Boston - The week before the Memorial Day holiday began with two high profile appearances from Federal Reserve (Fed) Chair Jerome Powell, starting off with Sunday's interview on CBS News program 60 Minutes and following up with Tuesday's testimony before the US Senate Banking, Housing and Urban Affairs Committee.
On 60 Minutes, Powell reiterated that the Fed has not exhausted its power to help the economy get through the coronavirus pandemic. "We're not out of ammunition by a long shot," Powell said, adding that there was "no limit" to what the Fed can do to lend money to financial markets.
Fiscal stimulus and labor markets
In multiple remarks over the past several weeks, Powell had been pushing for more fiscal stimulus. He was a little more restrained when presenting to Congress, as these types of topics tend to be very politically charged. Still, Powell has gone on the record warning of the consequences of not doing enough to achieve its two primary goals of keeping the markets functioning and providing bridge financing to get us through to the other side of the current pandemic.
This concern is particularly acute for the labor market, because the longer a large segment of the workforce remains unemployed, the more skills and confidence are lost as these workers become increasingly detached from the labor markets. We saw this happen during the period following the financial crisis of 2009 and in other periods of high unemployment. Clearly, Powell would like to avoid this ensuing drag on the economy.
Cautiously confident about the future
I generally think Powell's message is to try to be realistic — call it cautiously confident — about how bad things are in the short term and how much better they can get once we begin to solve the health situation, whether that's with a vaccine or with a kind of precautionary opening as the infection rates continue to improve. Powell has been clear that the problems we face today are a health issue, not an economic issue. While we are experiencing an economic crisis, it is almost entirely a byproduct of decisions about the need for quarantining and social distancing.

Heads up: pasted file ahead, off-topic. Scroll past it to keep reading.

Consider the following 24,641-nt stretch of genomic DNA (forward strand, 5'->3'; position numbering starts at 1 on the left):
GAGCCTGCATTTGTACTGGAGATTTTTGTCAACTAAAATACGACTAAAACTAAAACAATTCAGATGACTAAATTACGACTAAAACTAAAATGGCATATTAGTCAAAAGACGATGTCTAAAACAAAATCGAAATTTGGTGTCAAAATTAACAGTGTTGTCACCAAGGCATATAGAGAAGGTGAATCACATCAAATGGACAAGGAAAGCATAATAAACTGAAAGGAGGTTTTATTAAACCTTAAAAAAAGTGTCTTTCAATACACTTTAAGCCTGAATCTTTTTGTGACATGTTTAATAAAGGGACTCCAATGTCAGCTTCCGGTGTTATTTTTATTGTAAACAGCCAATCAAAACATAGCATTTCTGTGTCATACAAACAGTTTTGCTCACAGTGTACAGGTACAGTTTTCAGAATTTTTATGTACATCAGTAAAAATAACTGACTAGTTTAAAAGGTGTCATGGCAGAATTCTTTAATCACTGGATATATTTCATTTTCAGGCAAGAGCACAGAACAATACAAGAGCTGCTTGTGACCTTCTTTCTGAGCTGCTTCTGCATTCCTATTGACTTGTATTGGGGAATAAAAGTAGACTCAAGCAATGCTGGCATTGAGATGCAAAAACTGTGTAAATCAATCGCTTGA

By the same token, Powell is expressing confidence that in a year or two, things will be significantly better. I think that's important from a market perspective. As Fed chair, Powell is forced to straddle a line between being so pessimistic that he conveys negative confidence, and being overly optimistic so that he could be seen as not credible and wouldn't be the best advocate for more stimulus.
More help on the way
It was noteworthy that Chair Powell suggested that the Fed could potentially provide more help to state and local governments, whose employees comprise 13% of the entire US workforce. The Fed would want to avoid the potential for layoffs in the wake of revenue shortfalls, given the balanced budget requirements for many states. That's obviously another significant political issue.
But broadly speaking, Powell is being cautious yet open-minded, inspiring confidence that the Fed will continue to tinker with programs. It's quite possible that the Main Street Lending Program will get changed or expanded. The Municipal Liquidity Facility has recently been enhanced with pricing information, but the Fed will continue to tweak that program until it meets its objectives.
When the economy starts to reopen, we'll get to what they should do to get growth higher and get inflation expectations up. We're not there yet, but at some point we will be. And with respect to negative rates, Chair Powell has pushed back strongly against negative rates over the past week or so, which is consistent with what I've been thinking. That said, if someone replaces Powell, say someone like Kenneth Rogoff, then negative rates may be on the table but it's not likely to happen under Powell.
Bottom line: At least for now, the Fed continues to use all the tools at its disposal to bring us back to a sense of normalcy.